Since I don’t want to end on a negative note, having Alfred Molina read this biography of Leonardo was pure genius.

Disobedience

Apparently, it was Winnie-the-Pooh day last Saturday. I missed it, but I wanted to link to this piece about A.A. Milne, nonetheless. I was and am a Pooh fan, but I think I love Milne’s books of poetry for children more. They were a big part of my childhood – my mother would recite “Rice Pudding” to us if we complained about our meals – and they are so clever it would be a mistake to think they can only be enjoyed by children. “Disobedience” is, in my view, an absolute gem. I offer it, forthwith:

Disobedience

James James
Morrison Morrison
Weatherby George Dupree
Took great
Care of his Mother,
Though he was only three.
James James Said to his Mother,
“Mother,” he said, said he;
“You must never go down
to the end of the town,
if you don’t go down with me.”

James James
Morrison’s Mother
Put on a golden gown.
James James Morrison’s Mother
Drove to the end of the town.
James James Morrison’s Mother
Said to herself, said she:
“I can get right down
to the end of the town
and be back in time for tea.”

King John
Put up a notice,
“LOST or STOLEN or STRAYED!
JAMES JAMES MORRISON’S MOTHER
SEEMS TO HAVE BEEN MISLAID.
LAST SEEN
WANDERING VAGUELY:
QUITE OF HER OWN ACCORD,
SHE TRIED TO GET DOWN
TO THE END OF THE TOWN –
FORTY SHILLINGS REWARD!”

James James
Morrison Morrison
(Commonly known as Jim)
Told his
Other relations
Not to go blaming him.
James James
Said to his Mother,
“Mother,” he said, said he:
“You must never go down to the end of the town
without consulting me.”

James James
Morrison’s mother
Hasn’t been heard of since.
King John said he was sorry,
So did the Queen and Prince.
King John
(Somebody told me)
Said to a man he knew:
If people go down to the end of the town, well,
what can anyone do?”

(Now then, very softly)
J.J.
M.M.
W.G.Du P.
Took great
C/O his M*****
Though he was only 3.
J.J. said to his M*****
“M*****,” he said, said he:
“You-must-never-go-down-to-the-end-of-the-town-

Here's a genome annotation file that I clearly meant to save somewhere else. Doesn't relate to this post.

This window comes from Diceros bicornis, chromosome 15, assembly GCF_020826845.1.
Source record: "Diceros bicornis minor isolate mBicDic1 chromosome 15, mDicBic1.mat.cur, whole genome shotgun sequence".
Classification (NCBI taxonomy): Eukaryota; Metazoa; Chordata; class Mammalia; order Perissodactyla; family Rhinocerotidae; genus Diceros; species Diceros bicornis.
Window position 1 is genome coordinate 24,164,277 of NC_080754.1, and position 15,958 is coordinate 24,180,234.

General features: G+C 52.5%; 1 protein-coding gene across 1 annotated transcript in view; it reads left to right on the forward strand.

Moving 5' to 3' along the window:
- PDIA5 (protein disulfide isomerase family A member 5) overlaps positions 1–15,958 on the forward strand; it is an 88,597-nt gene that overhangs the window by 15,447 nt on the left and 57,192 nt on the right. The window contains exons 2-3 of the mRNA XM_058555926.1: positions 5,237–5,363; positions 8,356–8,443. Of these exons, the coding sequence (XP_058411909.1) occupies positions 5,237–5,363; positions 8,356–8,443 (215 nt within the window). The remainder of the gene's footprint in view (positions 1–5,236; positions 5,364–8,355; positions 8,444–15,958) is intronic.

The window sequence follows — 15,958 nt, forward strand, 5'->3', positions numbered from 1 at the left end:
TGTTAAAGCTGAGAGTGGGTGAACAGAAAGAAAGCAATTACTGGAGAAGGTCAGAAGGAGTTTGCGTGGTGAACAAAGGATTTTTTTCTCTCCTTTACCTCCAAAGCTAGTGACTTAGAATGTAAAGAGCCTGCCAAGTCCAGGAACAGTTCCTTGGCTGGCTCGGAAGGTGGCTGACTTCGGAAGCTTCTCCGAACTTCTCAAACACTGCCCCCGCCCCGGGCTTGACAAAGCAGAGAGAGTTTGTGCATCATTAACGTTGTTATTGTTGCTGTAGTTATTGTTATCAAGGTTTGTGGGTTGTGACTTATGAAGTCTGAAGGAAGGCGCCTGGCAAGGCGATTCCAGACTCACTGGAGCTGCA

if-you-don’t-go-down-with-ME!”

Roaring Twenties?

Or perhaps, as a friend of mine says, they are more likely to whine. Millennials and such. Speaking of, the last decade started with this article, which remains 100% true, says this GenXer.

What a decade (yes, I know that technically the decade ends at the end of this year, but shush up, pedants) it has been – my mother gone at nearly 93, my auntie at 90, my uncles at 96 and 95 – not unnatural deaths, of course. Dear God, give me their longevity, and not just that, but their quality of life till the end, their insistence on keeping active and contributing. (One small example – my uncle Paddy worked till the age of 78, and not because he had to.) And there were two unnatural deaths, for lack of a better term. My beloved brother at 63 and one of my closest friends from high school at 49. Make hay, et cetera.

There were many celebrity deaths this year – I never got around to posting about so many of these people who were meaningful to me. Well, I did write about Doris. And Diahann. And a couple of my fave writers. What I didn’t do on this site was mention how much I liked Rip Torn – oddly, my mother and I both had a crush on him. He was quite a handsome devil in his youth, and even into his 60s, but then became rather debauched from alcohol. The great Zeffirelli is gone (obituary in Italian) – he was extraordinary and a friend of another extraordinary Italian, Oriana Fallaci. I believe they both understood how much the West was/is threatened, largely by our own complacency.

Other great figures gone: Herman Wouk; Harold Bloom; Clive James.

And how could I have failed to post about Valerie Harper? My only excuse is that between late August (when she died) and about a week before Christmas, I was extremely busy with work. So all I can say is, Val, we loved you. Thank you. So many clips from which to choose, but I do so adore Rhoda Morgenstern’s comments about makeup, from the 6 minute 15 second mark on here (and yes, young people, that is indeed Marge Simpson as Rhoda’s sister):

And those of us who have struggled with our weight (a constant battle for me) always love this MTM episode:

Rest in peace all, including the decade (again, shush up, pedants).

Pepys’s Plate

One of the things Significant Other and I like to listen to when we drive somewhere is the Diary of Samuel Pepys, read by Kenneth Branagh. It’s captivating, edifying, vivid, funny and sad. Pepys wrote a lot about his meals – mostly mutton, it seems, and tankards of liquor – and so I found this discovery of one of his silver plates quite fascinating. Coincidentally, Jeff Jacoby wrote a column just last week about anti-Semitism, and opened it by quoting Pepys’s observations on his 1663 visit to a London synagogue.

Productive Till the End

Andrea Camilleri and Howard Engel died within a day of each other. They were both talented writers; both more successful in their careers later in life (Camilleri much later); both created loved detective characters (Camilleri created Inspector Montalbano, Engel Benny Cooperman).

Howard was a dear friend of ours – he was very kind and personally autographed several books for my mother, who was a big fan. Camilleri’s books have been turned into a popular television series in Italy, one that I watch because a) it’s terrific and b) it helps me keep up my Italian.

May their memories not only be blessings, but a reminder to never stop working!